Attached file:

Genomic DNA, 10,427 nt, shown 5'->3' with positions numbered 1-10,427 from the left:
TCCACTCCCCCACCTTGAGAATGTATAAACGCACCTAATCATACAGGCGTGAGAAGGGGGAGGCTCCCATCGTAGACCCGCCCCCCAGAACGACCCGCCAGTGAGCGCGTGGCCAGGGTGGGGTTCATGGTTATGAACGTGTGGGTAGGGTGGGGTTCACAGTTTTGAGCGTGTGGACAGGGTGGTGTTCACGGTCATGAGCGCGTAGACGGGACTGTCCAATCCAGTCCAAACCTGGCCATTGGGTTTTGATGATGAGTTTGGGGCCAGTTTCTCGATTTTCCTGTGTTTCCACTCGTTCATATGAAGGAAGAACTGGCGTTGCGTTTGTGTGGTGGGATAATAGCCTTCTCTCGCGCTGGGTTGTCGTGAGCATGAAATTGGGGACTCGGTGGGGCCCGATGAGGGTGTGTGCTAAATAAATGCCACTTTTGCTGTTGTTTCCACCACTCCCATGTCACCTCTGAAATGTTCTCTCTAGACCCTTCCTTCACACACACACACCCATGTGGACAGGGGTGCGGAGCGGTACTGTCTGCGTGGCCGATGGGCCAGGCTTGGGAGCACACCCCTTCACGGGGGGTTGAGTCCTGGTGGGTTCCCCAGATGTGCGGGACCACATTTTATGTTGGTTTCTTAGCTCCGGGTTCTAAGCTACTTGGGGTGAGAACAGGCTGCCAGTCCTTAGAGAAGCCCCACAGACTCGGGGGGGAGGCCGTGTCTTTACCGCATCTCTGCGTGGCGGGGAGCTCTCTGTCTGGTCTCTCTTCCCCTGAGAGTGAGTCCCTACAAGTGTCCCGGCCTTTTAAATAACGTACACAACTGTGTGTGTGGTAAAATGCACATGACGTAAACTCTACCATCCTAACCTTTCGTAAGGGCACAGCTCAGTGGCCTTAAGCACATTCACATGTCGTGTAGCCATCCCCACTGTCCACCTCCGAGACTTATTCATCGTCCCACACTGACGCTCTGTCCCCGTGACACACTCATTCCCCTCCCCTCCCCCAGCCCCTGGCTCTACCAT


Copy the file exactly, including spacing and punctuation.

Genomic DNA, 10,427 nt, shown 5'->3' with positions numbered 1-10,427 from the left:
TCCACTCCCCCACCTTGAGAATGTATAAACGCACCTAATCATACAGGCGTGAGAAGGGGGAGGCTCCCATCGTAGACCCGCCCCCCAGAACGACCCGCCAGTGAGCGCGTGGCCAGGGTGGGGTTCATGGTTATGAACGTGTGGGTAGGGTGGGGTTCACAGTTTTGAGCGTGTGGACAGGGTGGTGTTCACGGTCATGAGCGCGTAGACGGGACTGTCCAATCCAGTCCAAACCTGGCCATTGGGTTTTGATGATGAGTTTGGGGCCAGTTTCTCGATTTTCCTGTGTTTCCACTCGTTCATATGAAGGAAGAACTGGCGTTGCGTTTGTGTGGTGGGATAATAGCCTTCTCTCGCGCTGGGTTGTCGTGAGCATGAAATTGGGGACTCGGTGGGGCCCGATGAGGGTGTGTGCTAAATAAATGCCACTTTTGCTGTTGTTTCCACCACTCCCATGTCACCTCTGAAATGTTCTCTCTAGACCCTTCCTTCACACACACACACCCATGTGGACAGGGGTGCGGAGCGGTACTGTCTGCGTGGCCGATGGGCCAGGCTTGGGAGCACACCCCTTCACGGGGGGTTGAGTCCTGGTGGGTTCCCCAGATGTGCGGGACCACATTTTATGTTGGTTTCTTAGCTCCGGGTTCTAAGCTACTTGGGGTGAGAACAGGCTGCCAGTCCTTAGAGAAGCCCCACAGACTCGGGGGGGAGGCCGTGTCTTTACCGCATCTCTGCGTGGCGGGGAGCTCTCTGTCTGGTCTCTCTTCCCCTGAGAGTGAGTCCCTACAAGTGTCCCGGCCTTTTAAATAACGTACACAACTGTGTGTGTGGTAAAATGCACATGACGTAAACTCTACCATCCTAACCTTTCGTAAGGGCACAGCTCAGTGGCCTTAAGCACATTCACATGTCGTGTAGCCATCCCCACTGTCCACCTCCGAGACTTATTCATCGTCCCACACTGACGCTCTGTCCCCGTGACACACTCATTCCCCTCCCCTCCCCCAGCCCCTGGCTCTACCAT